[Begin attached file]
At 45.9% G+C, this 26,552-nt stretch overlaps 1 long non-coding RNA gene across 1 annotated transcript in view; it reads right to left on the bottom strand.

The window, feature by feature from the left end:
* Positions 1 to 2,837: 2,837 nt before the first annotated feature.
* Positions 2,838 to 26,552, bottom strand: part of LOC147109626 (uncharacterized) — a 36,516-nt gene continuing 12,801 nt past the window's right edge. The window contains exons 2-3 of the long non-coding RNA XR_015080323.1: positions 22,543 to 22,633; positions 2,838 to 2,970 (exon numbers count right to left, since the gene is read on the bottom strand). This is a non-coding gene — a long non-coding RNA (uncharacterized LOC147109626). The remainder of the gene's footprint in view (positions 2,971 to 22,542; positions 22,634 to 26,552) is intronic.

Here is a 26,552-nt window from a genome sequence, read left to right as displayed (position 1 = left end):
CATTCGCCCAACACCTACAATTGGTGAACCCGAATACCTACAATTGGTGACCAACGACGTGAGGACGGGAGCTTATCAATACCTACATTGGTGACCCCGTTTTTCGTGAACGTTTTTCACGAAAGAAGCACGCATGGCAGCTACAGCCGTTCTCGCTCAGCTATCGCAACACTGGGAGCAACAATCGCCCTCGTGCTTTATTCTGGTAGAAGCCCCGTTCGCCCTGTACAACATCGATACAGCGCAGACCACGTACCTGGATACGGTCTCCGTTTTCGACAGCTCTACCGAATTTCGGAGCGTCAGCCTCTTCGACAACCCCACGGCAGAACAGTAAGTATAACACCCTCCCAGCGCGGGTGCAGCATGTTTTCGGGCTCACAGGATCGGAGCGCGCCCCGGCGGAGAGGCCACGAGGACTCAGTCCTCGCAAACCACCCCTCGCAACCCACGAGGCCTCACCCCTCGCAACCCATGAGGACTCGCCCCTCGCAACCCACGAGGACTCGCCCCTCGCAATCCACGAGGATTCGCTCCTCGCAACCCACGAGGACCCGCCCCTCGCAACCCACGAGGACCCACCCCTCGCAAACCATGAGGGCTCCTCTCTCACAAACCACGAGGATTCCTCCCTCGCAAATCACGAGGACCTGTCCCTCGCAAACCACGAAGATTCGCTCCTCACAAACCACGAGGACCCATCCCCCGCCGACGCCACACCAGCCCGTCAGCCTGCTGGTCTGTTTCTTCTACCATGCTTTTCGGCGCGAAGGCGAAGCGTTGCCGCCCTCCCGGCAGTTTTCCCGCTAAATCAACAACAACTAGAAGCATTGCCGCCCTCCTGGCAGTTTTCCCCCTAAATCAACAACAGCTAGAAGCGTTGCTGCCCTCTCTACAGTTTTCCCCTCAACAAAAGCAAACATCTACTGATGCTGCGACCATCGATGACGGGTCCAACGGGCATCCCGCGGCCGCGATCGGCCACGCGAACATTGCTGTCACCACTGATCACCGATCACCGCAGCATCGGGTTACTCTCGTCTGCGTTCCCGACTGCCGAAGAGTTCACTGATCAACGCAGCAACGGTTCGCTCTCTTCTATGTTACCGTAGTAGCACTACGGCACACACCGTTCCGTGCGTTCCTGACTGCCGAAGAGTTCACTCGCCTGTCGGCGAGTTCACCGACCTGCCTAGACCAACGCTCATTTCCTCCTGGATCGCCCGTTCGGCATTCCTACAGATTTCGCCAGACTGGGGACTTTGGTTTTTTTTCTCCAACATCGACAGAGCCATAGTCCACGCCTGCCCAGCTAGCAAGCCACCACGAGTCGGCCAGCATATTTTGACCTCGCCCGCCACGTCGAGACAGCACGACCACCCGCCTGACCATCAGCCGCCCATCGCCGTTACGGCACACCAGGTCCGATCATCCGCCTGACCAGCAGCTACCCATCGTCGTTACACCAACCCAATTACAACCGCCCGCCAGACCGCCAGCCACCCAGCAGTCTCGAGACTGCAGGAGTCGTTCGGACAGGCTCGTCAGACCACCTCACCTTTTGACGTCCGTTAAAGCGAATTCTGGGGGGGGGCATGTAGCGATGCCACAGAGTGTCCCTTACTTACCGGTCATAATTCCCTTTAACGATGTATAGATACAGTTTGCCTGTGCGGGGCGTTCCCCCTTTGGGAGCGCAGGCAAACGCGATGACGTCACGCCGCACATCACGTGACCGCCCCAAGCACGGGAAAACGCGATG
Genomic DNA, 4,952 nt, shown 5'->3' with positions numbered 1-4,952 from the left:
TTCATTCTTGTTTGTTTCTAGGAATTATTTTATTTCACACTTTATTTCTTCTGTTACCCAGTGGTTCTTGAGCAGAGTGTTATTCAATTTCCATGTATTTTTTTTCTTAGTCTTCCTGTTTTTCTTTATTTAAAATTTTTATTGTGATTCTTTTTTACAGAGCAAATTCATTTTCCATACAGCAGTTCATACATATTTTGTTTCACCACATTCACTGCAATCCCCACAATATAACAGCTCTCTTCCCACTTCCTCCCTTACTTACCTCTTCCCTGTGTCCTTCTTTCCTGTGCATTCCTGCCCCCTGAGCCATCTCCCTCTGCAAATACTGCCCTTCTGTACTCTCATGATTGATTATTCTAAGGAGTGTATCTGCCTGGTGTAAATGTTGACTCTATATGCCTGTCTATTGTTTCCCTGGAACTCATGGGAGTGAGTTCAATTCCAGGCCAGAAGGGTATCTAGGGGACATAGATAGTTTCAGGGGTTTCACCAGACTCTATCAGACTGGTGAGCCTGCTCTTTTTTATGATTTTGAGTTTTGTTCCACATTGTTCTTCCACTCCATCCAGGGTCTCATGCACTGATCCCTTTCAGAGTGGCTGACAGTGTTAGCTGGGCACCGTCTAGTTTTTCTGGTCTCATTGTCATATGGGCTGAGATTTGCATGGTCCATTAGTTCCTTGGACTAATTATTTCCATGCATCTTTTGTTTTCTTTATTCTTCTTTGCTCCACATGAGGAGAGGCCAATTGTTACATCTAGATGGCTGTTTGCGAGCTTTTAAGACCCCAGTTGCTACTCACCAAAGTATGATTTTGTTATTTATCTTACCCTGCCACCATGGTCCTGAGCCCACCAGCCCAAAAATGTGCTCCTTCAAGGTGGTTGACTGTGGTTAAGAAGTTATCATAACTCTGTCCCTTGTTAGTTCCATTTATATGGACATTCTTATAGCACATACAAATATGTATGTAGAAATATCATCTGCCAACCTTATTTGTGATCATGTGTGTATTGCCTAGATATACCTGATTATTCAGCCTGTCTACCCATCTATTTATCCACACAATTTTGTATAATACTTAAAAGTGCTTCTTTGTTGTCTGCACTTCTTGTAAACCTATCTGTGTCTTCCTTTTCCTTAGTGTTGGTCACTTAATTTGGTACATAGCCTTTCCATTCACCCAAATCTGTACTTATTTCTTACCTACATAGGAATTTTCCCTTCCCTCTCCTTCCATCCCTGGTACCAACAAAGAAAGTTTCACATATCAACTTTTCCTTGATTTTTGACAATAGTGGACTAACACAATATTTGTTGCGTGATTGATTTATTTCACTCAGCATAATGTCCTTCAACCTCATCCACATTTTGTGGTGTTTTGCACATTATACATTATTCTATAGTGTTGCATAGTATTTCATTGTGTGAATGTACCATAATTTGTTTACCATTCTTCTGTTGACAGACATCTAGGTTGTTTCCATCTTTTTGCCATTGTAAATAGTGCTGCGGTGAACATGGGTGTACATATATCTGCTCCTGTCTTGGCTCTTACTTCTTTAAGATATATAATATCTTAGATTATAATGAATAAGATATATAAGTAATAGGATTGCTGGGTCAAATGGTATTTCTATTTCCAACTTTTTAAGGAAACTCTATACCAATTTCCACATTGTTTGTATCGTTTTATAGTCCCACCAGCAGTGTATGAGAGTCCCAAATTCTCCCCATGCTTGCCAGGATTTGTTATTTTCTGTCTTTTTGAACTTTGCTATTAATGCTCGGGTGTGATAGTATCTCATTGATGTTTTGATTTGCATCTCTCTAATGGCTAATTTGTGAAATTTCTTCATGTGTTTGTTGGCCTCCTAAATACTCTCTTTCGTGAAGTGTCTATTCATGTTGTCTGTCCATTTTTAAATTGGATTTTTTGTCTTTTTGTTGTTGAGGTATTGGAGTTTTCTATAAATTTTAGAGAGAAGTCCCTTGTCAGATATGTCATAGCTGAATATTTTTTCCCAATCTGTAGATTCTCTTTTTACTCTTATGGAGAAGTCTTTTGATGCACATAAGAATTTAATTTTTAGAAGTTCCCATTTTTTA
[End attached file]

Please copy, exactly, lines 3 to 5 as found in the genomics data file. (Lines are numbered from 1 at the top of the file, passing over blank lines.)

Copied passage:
* Positions 1 to 2,837: 2,837 nt before the first annotated feature.
* Positions 2,838 to 26,552, bottom strand: part of LOC147109626 (uncharacterized) — a 36,516-nt gene continuing 12,801 nt past the window's right edge. The window contains exons 2-3 of the long non-coding RNA XR_015080323.1: positions 22,543 to 22,633; positions 2,838 to 2,970 (exon numbers count right to left, since the gene is read on the bottom strand). This is a non-coding gene — a long non-coding RNA (uncharacterized LOC147109626). The remainder of the gene's footprint in view (positions 2,971 to 22,542; positions 22,634 to 26,552) is intronic.

Here is a 26,552-nt window from a genome sequence, read left to right as displayed (position 1 = left end):